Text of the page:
The top pharma companies in social media

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For its 2020 biennial social media evaluation of 15 global pharma companies, Ogilvy Health moved away from tracking numbers to metrics that better measure the quality and health of pharma social media channels. (alexsl/iStock Unreleased)

Social media is no longer just a numbers game for pharma companies. Counting followers, tallying likes or tracking shares was a good start, but numbers alone can’t tell if business goals are met.

That’s especially true in the current era of paid promotions, where numbers can be artificially inflated. Pharma companies today need to figure out how social media helps them reach the right influencers and key opinion leaders, drive traffic to websites or change perceptions of the products or company.

But how can they do that? Start with good social media health, say researchers at Ogilvy Health.

For its 2020 biennial social media evaluation of 15 global pharma companies, Ogilvy Health moved away from tracking numbers to measures that better quantify the quality and health of pharma social media channels.

Ogilvy Health director of social media Rebecca Canvin and senior digital strategist Rick Evans realized they needed to change parameters after reviewing previous study engagement measures such as likes, clicks and comments.

As Evans said, when they began the research this time, they noticed “quite a lot of strange things going on” around engagement. For instance, many posts with high engagement—that is, lots of likes and comments—didn’t contain very compelling content. Stock photos and medical conference posts would have hundreds of comments, he said. They determined that those overly enthusiastic responses were caused by now-popular paid social media models which can attract spam pick-ups and fake account attention. Although not the fault or intention of the brand, paid social models can falsely skew real engagement.

“In the early days, it was all about the big numbers: who had the largest community of followers, which social page achieved the greatest number of favorites or likes. But the paid social model now means that it’s less about having the biggest following and more about using the sophisticated targeting capabilities of social advertising to reach the right audience at the right time. Through promotion you can ensure a greater number of people see your posts, or even drive more ‘likes’, but does this really make a difference to your business and how the world views your company?" the researchers wrote in the new report.

Pharma companies have advanced over the past few years from experimenting with social media channels to adopting robust social strategies linked across media channels. Social media is now the “shopfront window of the industry,” as Ogilvy Health describes it, where employees, media, healthcare professionals and patients can meet and assess pharma companies directly.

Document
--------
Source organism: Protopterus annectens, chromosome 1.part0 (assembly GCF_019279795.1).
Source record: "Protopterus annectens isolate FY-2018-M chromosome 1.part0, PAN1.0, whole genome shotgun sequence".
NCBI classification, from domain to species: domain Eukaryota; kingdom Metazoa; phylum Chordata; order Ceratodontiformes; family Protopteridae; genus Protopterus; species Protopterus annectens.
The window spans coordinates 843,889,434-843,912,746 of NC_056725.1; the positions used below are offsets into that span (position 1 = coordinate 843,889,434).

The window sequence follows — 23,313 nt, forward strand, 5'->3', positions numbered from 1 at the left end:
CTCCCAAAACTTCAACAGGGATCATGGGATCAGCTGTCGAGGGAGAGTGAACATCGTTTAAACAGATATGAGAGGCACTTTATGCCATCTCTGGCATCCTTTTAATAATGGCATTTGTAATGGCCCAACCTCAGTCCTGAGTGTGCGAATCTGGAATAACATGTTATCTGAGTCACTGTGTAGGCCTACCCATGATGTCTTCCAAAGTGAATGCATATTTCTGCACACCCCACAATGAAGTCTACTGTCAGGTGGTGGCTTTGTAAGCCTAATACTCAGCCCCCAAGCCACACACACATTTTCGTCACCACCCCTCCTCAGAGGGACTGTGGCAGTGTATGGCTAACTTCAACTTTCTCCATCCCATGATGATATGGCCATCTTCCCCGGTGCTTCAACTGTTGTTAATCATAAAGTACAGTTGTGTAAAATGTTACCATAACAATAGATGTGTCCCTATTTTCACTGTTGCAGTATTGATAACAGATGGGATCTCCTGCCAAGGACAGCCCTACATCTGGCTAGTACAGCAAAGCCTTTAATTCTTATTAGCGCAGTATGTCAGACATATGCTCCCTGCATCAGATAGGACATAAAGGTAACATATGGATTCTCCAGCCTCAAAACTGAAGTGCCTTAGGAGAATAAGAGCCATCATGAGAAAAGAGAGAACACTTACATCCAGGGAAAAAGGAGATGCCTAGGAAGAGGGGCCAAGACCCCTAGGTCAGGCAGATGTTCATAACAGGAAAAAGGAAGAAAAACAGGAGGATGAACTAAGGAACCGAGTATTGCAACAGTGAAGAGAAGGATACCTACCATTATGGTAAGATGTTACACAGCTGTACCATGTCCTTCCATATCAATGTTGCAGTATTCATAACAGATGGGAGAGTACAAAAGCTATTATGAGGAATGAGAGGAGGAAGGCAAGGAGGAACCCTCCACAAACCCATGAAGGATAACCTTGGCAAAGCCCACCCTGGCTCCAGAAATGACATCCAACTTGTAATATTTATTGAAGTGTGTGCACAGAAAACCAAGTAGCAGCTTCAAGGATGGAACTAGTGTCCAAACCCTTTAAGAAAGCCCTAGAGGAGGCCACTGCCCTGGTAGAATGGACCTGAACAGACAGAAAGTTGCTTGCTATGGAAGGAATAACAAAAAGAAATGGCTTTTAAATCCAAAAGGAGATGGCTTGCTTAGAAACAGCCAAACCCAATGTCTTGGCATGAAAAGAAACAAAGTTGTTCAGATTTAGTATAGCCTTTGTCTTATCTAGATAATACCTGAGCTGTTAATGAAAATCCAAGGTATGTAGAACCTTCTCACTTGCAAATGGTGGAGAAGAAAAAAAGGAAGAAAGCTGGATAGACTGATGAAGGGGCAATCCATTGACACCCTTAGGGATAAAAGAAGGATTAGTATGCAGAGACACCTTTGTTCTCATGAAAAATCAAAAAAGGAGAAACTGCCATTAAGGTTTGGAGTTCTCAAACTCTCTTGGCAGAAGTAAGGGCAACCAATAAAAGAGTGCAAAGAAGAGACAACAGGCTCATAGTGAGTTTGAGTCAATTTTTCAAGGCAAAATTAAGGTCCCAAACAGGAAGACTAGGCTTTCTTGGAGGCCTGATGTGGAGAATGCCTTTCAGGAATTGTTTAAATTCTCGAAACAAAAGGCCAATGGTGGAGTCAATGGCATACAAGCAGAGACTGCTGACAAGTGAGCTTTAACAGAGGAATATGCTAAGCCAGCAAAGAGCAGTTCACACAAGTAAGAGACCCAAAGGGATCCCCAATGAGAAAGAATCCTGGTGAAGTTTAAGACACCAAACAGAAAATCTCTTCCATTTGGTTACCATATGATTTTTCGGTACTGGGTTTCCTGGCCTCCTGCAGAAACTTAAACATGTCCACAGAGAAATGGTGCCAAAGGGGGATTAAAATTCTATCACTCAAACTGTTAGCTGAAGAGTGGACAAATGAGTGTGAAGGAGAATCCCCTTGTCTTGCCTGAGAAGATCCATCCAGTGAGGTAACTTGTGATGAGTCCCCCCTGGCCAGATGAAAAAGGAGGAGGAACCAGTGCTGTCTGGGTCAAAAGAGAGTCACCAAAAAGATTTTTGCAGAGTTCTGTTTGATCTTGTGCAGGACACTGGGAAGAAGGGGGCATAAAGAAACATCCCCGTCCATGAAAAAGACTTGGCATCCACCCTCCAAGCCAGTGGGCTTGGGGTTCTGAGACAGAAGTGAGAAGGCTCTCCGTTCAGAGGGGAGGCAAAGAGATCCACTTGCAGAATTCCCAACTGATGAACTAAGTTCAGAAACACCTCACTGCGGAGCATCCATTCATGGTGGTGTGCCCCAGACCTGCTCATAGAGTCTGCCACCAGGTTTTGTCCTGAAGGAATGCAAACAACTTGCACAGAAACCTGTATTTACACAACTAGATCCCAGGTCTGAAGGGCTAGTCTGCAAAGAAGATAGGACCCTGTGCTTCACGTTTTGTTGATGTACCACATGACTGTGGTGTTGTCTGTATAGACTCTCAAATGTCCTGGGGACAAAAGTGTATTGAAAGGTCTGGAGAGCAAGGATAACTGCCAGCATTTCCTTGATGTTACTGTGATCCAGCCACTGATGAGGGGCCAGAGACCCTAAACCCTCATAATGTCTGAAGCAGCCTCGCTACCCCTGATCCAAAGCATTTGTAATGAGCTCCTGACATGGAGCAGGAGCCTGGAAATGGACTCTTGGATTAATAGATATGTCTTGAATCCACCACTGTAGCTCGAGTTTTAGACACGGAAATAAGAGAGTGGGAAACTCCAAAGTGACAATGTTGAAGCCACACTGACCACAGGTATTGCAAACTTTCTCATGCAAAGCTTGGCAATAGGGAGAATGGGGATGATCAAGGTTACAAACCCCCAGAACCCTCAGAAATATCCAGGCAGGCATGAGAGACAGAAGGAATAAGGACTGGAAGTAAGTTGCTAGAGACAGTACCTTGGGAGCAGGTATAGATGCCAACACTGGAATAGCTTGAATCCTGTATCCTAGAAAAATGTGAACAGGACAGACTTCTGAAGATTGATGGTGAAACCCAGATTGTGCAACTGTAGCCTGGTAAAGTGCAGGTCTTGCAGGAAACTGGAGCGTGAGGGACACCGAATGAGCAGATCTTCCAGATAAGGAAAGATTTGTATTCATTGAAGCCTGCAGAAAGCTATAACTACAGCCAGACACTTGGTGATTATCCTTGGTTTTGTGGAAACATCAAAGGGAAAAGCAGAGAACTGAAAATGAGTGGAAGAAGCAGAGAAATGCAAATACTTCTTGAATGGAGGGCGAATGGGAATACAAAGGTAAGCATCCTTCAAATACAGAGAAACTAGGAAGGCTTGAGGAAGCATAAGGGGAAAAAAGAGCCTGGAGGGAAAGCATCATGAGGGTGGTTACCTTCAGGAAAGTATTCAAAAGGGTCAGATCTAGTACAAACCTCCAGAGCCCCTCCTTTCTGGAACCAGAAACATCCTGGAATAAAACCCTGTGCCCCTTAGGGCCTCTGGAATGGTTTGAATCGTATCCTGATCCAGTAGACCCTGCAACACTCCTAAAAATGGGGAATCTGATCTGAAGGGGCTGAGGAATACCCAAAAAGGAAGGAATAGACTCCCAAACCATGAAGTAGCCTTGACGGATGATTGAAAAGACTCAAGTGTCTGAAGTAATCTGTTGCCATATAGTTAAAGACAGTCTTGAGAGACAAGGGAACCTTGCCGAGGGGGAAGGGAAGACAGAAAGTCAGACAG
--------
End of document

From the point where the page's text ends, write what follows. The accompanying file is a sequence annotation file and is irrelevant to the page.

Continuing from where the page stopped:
For its 2020 report, Boehringer Ingelheim, AbbVie and GlaxoSmithKline led the pack of seven global pharma companies topping the chart for good social health. Ogilvy Health determined the elite group by evaluating each company across five categories with a possibility of four points for each one.

The categories are:

Corporate identity. This measurement assessed the link among all social channels for a consistent presence, including tone of voice, visual identity, logos and colors schemes. It checks to make sure corporate websites link to all social media channels, which the study found this year that 27% of pharma company websites did not.

Content. This category is all about messaging. Is there one clear, simple and straightforward message for each post? This measurement considered work with internal and external influencers and if the company shares useful content from others. It also looked at the breadth of social, racial and gender diversity in the postings.

Community Management. This analysis measured pharma brands’ interactions with followers, looking at how often and how quickly the company responds to followers. Was the tone and voice of interactions cold and robotic or warm and personalized?

Tech optimization. This category examined whether companies follow the social channels’ guidance for visual and text components such as aspect ratios and text limits. It also looked at mobile optimization for accessibility with the correct use of images, copy, subtitling and text legibility.

Paid Social. With this parameter, Ogilvy Health looked at the use of paid media advertising on Facebook, Twitter, Instagram and LinkedIn. It also analyzed the use of pixel tracking and links to corporate websites and vice versa, which helps determine ad effectiveness.

To gauge social health, Ogilvy Health looked at the corporate social media channels of 15 pharma companies, not individual therapeutic area or news social media channels, if a company had those. It looked at Facebook, Twitter, Instagram, LinkedIn and YouTube social channels over the study time period from August 2019 through January 2020.

Across categories, corporate identity was the strongest performing among all the pharma companies, with 80% operating at a good level, which meant a score of greater than 3. The weakest category was content, with only 40% achieving good social health. Paid social also was a weak area, with six of the 15 companies scoring only 1 point.

Overall, fewer than half of the 15 pharma companies studied achieved Ogilvy Health’s good social health standing. However, the researchers pointed out that some companies could get above the threshold 15-point score with just a few fixes.

Evans and Canvin dove into the study data for FiercePharma to take a closer look at each of the top performers in the following assessments, pulling out both highlights and room-for-improvement areas.

Questions? Comments? Feel free to reach out.—Beth Snyder Bulik

The top pharma companies in social media